[0088] Various forms of computer-readable media is involved in carrying one or more sequences of one or more instructions to a CPU for execution. A bus carries the data to system RAM, from which a CPU retrieves and executes the instructions. The instructions received by system RAM can optionally be stored on a fixed disk either before or after execution by a CPU. [0089] Computer program code for carrying out operations for aspects of the present technology is written in any combination of one or more programming languages, including an object oriented programming language such as Java, Smalltalk, C++ or the like and conventional procedural programming languages, such as the "C"

programming language or similar programming languages. The program code may execute entirely on the user's computer, partly on the user's computer, as a stand-alone software package, partly on the user's computer and partly on a remote computer or entirely on the remote computer or server. In the latter scenario, the remote computer is connected to the user's computer through any type of network, including a local area network (LAN) or a wide area network (WAN), or the connection is made to an external computer (for example, through the Internet using an Internet Service Provider).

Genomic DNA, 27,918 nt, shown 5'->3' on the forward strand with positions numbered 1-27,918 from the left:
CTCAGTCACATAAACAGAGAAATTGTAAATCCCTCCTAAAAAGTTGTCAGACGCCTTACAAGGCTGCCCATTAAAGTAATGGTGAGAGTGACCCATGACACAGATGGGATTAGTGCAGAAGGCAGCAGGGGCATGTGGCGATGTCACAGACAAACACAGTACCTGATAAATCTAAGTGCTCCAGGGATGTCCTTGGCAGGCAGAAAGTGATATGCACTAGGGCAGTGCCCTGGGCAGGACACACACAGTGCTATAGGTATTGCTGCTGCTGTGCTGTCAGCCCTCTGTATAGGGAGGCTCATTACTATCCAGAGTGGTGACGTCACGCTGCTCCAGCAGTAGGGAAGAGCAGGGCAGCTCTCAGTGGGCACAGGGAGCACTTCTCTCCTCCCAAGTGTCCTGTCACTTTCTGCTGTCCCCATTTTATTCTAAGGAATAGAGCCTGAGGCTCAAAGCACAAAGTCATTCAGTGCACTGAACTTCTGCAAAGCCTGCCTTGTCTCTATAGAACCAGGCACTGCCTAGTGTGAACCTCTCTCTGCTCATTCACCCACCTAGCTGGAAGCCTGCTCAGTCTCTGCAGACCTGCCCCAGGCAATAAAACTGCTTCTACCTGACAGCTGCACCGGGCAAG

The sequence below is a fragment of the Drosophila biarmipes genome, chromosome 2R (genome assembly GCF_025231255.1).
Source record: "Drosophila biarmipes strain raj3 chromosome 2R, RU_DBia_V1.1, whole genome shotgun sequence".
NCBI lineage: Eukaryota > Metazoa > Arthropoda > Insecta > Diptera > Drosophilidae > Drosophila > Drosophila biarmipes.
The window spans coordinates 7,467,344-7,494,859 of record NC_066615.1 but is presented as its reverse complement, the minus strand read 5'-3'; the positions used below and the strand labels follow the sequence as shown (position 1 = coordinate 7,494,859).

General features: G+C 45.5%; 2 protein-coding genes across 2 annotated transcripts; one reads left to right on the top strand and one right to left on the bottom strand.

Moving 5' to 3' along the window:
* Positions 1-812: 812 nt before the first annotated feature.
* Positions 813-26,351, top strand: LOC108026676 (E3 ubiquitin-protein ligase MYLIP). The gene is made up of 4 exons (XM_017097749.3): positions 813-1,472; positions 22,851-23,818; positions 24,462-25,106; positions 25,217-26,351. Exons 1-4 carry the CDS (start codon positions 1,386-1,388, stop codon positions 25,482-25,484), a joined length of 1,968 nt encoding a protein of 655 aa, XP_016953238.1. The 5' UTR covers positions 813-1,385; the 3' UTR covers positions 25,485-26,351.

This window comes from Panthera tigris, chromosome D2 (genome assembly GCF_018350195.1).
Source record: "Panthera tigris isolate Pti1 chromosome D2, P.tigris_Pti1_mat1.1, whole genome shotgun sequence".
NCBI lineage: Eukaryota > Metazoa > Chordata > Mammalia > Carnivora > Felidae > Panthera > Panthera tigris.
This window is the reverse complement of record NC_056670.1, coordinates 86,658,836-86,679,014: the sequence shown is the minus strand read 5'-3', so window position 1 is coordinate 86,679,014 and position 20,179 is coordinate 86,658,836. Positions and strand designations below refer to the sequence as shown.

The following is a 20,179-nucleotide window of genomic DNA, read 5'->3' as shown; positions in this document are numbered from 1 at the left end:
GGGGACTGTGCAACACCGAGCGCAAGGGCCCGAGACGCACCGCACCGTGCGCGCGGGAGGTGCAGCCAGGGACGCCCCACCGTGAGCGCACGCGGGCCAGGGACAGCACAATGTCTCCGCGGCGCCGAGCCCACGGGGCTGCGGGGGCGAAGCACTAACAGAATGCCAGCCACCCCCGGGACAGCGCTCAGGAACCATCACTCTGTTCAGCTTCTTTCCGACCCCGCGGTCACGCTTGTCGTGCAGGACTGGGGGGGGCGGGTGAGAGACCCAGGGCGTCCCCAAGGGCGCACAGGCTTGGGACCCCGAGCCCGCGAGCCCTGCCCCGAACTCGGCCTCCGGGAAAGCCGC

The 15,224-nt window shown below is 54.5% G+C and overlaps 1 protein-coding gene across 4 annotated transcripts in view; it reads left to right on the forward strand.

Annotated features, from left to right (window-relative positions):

[0090] The corresponding structures, materials, acts, and equivalents of all means or step plus function elements in the claims below are intended to include any structure, material, or act for performing the function in combination with other claimed elements as specifically claimed. The description of the present technology has been presented for purposes of illustration and description, but is not intended to be exhaustive or limited to the present technology in the form disclosed. Many modifications and variations will be apparent to those of ordinary skill in the art without departing from the scope and spirit of the present technology. Exemplary embodiments were chosen and described in order to best explain the principles of the present technology and its practical application, and to enable others of ordinary skill in the art to understand the present technology for various embodiments with various modifications as are suited to the particular use contemplated.